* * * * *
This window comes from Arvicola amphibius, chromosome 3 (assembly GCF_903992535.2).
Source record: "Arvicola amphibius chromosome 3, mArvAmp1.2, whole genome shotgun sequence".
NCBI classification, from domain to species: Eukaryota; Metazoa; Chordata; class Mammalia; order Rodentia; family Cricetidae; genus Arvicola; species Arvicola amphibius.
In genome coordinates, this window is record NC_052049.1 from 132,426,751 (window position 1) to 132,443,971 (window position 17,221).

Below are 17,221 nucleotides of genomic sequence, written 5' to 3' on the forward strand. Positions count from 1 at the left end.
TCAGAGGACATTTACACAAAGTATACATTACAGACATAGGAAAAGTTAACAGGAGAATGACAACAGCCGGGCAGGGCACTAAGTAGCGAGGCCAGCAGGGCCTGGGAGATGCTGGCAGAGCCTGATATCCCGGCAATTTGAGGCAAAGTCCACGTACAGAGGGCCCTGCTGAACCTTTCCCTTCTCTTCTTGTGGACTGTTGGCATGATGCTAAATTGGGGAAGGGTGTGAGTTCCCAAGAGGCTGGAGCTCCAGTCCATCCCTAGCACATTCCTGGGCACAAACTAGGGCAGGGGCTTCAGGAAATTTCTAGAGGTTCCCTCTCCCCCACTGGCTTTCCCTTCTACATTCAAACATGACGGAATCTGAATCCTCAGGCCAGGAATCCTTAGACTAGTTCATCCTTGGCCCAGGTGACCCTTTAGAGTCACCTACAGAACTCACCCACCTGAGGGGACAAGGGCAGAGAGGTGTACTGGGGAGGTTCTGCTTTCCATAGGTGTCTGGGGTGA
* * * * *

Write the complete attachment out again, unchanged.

This window comes from Arvicola amphibius, chromosome 3 (assembly GCF_903992535.2).
Source record: "Arvicola amphibius chromosome 3, mArvAmp1.2, whole genome shotgun sequence".
NCBI classification, from domain to species: Eukaryota; Metazoa; Chordata; class Mammalia; order Rodentia; family Cricetidae; genus Arvicola; species Arvicola amphibius.
In genome coordinates, this window is record NC_052049.1 from 132,426,751 (window position 1) to 132,443,971 (window position 17,221).

Below are 17,221 nucleotides of genomic sequence, written 5' to 3' on the forward strand. Positions count from 1 at the left end.
TCAGAGGACATTTACACAAAGTATACATTACAGACATAGGAAAAGTTAACAGGAGAATGACAACAGCCGGGCAGGGCACTAAGTAGCGAGGCCAGCAGGGCCTGGGAGATGCTGGCAGAGCCTGATATCCCGGCAATTTGAGGCAAAGTCCACGTACAGAGGGCCCTGCTGAACCTTTCCCTTCTCTTCTTGTGGACTGTTGGCATGATGCTAAATTGGGGAAGGGTGTGAGTTCCCAAGAGGCTGGAGCTCCAGTCCATCCCTAGCACATTCCTGGGCACAAACTAGGGCAGGGGCTTCAGGAAATTTCTAGAGGTTCCCTCTCCCCCACTGGCTTTCCCTTCTACATTCAAACATGACGGAATCTGAATCCTCAGGCCAGGAATCCTTAGACTAGTTCATCCTTGGCCCAGGTGACCCTTTAGAGTCACCTACAGAACTCACCCACCTGAGGGGACAAGGGCAGAGAGGTGTACTGGGGAGGTTCTGCTTTCCATAGGTGTCTGGGGTGA